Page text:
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Practical Data Science with R

Nina Zumel and John Mount
Foreword by Jim Porzak

March 2014 | 416 pages 
ISBN: 9781617291562 

SUMMARY

Practical Data Science with R lives up to its name. It explains basic principles without the theoretical mumbo-jumbo and jumps right to the real use cases you'll face as you collect, curate, and analyze the data crucial to the success of your business. You'll apply the R programming language and statistical analysis techniques to carefully explained examples based in marketing, business intelligence, and decision support.

ABOUT THE BOOK

Business analysts and developers are increasingly collecting, curating, analyzing, and reporting on crucial business data. The R language and its associated tools provide a straightforward way to tackle day-to-day data science tasks without a lot of academic theory or advanced mathematics.

Practical Data Science with R shows you how to apply the R programming language and useful statistical techniques to everyday business situations. Using examples from marketing, business intelligence, and decision support, it shows you how to design experiments (such as A/B tests), build predictive models, and present results to audiences of all levels.

This book is accessible to readers without a background in data science. Some familiarity with basic statistics, R, or another scripting language is assumed.

WHAT'S INSIDE

  • Data science for the business professional
  • Statistical analysis using the R language
  • Project lifecycle, from planning to delivery
  • Numerous instantly familiar use cases
  • Keys to effective data presentations

ABOUT THE AUTHORS

Nina Zumel and John Mount are cofounders of a San Francisco-based data science consulting firm. Both hold PhDs from Carnegie Mellon and blog on statistics, probability, and computer science at win-vector.com.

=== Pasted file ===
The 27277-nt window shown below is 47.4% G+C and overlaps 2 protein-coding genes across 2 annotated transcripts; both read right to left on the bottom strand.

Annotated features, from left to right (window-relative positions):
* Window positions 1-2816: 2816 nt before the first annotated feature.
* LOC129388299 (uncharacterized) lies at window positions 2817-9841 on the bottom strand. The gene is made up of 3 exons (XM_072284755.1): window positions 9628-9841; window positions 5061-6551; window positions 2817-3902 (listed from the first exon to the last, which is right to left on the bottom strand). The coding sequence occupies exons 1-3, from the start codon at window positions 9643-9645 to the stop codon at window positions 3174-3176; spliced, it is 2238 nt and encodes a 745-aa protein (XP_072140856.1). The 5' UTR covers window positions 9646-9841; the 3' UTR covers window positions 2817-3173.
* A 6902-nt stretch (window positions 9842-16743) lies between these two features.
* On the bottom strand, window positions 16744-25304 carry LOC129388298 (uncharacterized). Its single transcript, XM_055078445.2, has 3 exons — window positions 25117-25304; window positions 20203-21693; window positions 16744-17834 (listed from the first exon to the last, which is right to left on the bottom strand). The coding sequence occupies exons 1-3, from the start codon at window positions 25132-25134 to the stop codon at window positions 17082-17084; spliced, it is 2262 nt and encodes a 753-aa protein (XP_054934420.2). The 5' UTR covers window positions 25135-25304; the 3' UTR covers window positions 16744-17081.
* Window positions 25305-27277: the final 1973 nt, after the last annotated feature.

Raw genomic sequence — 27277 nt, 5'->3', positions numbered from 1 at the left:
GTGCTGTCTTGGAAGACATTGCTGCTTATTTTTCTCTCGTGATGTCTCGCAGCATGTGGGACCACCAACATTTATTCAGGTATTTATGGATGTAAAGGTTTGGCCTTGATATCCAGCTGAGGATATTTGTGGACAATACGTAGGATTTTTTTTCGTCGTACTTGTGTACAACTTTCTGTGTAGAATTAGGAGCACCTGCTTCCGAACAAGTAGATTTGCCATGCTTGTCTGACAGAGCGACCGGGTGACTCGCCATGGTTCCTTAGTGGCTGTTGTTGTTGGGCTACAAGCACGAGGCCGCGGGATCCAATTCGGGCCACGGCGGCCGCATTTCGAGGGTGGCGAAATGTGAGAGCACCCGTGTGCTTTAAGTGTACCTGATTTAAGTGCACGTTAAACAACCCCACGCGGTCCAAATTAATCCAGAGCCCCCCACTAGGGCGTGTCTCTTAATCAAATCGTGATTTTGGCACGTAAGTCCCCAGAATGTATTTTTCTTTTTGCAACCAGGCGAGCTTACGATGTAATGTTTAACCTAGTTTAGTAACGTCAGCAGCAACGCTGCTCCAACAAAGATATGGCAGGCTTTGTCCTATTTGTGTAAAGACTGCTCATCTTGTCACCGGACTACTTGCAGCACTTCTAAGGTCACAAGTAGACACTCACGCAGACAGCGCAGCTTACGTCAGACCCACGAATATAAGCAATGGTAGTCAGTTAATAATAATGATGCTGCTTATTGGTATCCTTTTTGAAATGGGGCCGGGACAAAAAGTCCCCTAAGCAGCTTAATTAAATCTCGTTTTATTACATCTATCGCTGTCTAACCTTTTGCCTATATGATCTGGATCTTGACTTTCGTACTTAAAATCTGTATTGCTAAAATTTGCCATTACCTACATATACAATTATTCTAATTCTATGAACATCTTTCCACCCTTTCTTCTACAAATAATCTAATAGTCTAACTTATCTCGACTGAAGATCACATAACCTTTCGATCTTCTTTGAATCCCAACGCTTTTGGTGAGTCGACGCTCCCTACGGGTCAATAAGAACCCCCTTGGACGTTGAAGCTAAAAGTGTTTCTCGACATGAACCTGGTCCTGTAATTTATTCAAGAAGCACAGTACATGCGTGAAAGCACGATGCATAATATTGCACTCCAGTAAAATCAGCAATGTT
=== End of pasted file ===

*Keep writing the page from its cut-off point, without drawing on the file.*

Part 1 Introduction to data science

Chapter 1 The data science process
The roles in a data science project
Stages of a data science project
Setting expectations
Summary
Chapter 2 Loading data into R
Working with data from files
Working with relational databases
Summary
Chapter 3 Exploring data
Using summary statistics to spot problems
Spotting problems using graphics and visualization
Summary
Chapter 4 Managing data
Cleaning data
Sampling for modeling and validation
Summary

Part 2 Modeling methods

Chapter 5 Choosing and evaluating models
Mapping problems to machine learning tasks
Evaluating models
Validating models
Summary
Chapter 6 Memorization methods
KDD and KDD Cup 2009
Building single-variable models
Building models using many variables
Summary
Chapter 7 Linear and logistic regression
Using linear regression
Using logistic regression
Summary
Chapter 8 Unsupervised methods
Cluster analysis
Association rules
Summary
Chapter 9 Exploring advanced methods
Using bagging and random forests to reduce training variance
Using generalized additive models (GAMs) to learn non-monotone relationships
Using kernel methods to increase data separation
Using SVMs to model complicated decision boundaries
Summary

Part 3 Delivering results

Chapter 10 Documentation and deployment
The buzz dataset
Using knitr to produce milestone documentation
Using comments and version control for running documentation
Deploying models
Summary
Chapter 11 Producing effective presentations
Presenting your results to the project sponsor
Presenting your model to end users
Presenting your work to other data scientists
Summary


appendix A Working with R and other tools 
appendix B Important statistical concepts 
appendix C More tools and ideas worth exploring 
bibliography 
index

Views: 1423

Replies to This Discussion

Note to readers about the paper edition of this book. The plots and graphs are in grey scale. I wrote to the authors about this and they were kind enough to respond:

http://www.win-vector.com/blog/2014/03/practical-data-science-with-...

I paid for and have both the PDF and paper editions. Overall, I think the authors do a good job with the book. The content is helpful, interesting, and decently written. The PDF edition is beautiful and engaging with charts and graphs that are easy to read, but it's electronic format.

The big miss with the book is the presentation of the plots and graphs in the the paper edition. Because there is no color, the experience is taxing and dull. The paper edition hinders cognition rather than enabling it. I haven't picked up the paper edition since my first experience with it.

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